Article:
Children With Phenylketonuria Treated Early: Basic Audiological and Electrophysiological Evaluation

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Mancini, Patrcia Cotta
Durrant, John D.
Pimenta Starling, Ana Lucia
Iorio, Maria Cecilia Martinelli [UNIFESP]
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Objectives: Individuals with phenylketonuria (PKU) can exhibit deficits in executive functions, intelligence, attention, visual-spatial processing abilities, and efficiency stemming presumably from deficient neurotransmitter synthesis, even when the disorder is diagnosed and treated early. Basic audiological and electrophysiological evaluations were used to examine the peripheral and central auditory pathways of children with early-treated PKU, who followed adequate versus inadequate diets. Results were compared with those of age-matched children without PKU.Design: the control group included 35 children aged 5 to 16 years, and the experimental group included 25 children with classic PKU, all of whom were diagnosed and treated early. the experimental group comprised children of two subgroups, divided according to their dietary control, as follows: 8 children aged 6 to 13 years with adequate diets (group A); 17 children ages 6 to 15 years demonstrating inadequate diets (group B). All participants underwent auditory evaluations, including otoscopy, pure-tone and speech audiometry, immittance testing (tympanometry and assessment of contralateral stapedial reflex thresholds), and evaluations of auditory brainstem and middle latency responses. the demographic variables and audiological examination results were analyzed for all groups. Results among groups and subgroups were compared using analysis of variance with repeated measures to test statistical significance across factors and measures at the p = 0.05 level.Results: Audiometric evaluation revealed results within normal limits for all groups, except for one child from the inadequate diet group, who showed a mild bilateral conductive hearing loss. Results of speech and immittance audiometry suggested the children in group B as having poorer average speech-discrimination scores and higher stapedial reflex thresholds at 4000 Hz. Auditory brainstem response results revealed longer average latencies for waves III and V and greater interaural differences for wave V in group B, although both groups A and B showed longer average latencies for the interpeak interval I-V, compared with the control group. Middle latency responses showed no significant differences in the latencies of the Na and Pa waves or the Na-Pa amplitude for the experimental group, but electrode or ear effects were present in 87.5% of group A and 58.8% of group B.Conclusions: Overall, differences observed tended to be small (by clinical diagnostic standards), yet suggest that children with PKU exhibit some effect of this disorder on the pontine auditory pathway, even when diagnosed/treated early and independent of the appropriateness of diet. It thus seems prudent to follow PKU children with auditory processing assessments to evaluate functional implications of these findings. (Ear & Hearing 2013;34;236-244)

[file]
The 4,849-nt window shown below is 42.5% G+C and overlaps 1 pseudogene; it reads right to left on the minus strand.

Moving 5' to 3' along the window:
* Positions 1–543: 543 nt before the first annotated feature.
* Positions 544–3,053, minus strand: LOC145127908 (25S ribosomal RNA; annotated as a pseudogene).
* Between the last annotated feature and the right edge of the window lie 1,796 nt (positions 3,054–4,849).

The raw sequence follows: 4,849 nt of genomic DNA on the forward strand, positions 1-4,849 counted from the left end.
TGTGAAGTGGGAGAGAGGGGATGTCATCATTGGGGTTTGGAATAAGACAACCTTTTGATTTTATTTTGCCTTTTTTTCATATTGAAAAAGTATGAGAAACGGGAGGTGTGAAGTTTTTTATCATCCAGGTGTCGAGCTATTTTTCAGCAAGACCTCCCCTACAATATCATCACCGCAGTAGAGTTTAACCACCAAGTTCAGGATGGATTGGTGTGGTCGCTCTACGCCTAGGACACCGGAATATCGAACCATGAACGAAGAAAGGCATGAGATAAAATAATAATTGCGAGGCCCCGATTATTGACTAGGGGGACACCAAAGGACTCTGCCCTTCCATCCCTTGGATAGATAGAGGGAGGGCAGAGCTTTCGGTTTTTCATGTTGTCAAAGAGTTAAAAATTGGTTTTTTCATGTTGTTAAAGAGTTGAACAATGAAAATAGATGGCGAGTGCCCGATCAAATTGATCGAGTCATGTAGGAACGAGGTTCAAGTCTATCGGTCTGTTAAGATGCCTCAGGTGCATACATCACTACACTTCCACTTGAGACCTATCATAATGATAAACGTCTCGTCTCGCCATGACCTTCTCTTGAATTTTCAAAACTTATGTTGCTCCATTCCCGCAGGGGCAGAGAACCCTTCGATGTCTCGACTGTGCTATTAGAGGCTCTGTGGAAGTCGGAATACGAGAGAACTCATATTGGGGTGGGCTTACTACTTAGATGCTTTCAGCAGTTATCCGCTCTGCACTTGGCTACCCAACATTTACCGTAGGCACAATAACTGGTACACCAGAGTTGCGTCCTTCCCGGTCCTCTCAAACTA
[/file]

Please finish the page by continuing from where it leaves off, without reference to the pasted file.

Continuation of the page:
Ear and Hearing. Philadelphia: Lippincott Williams & Wilkins, v. 34, n. 2, p. 236-244, 2013.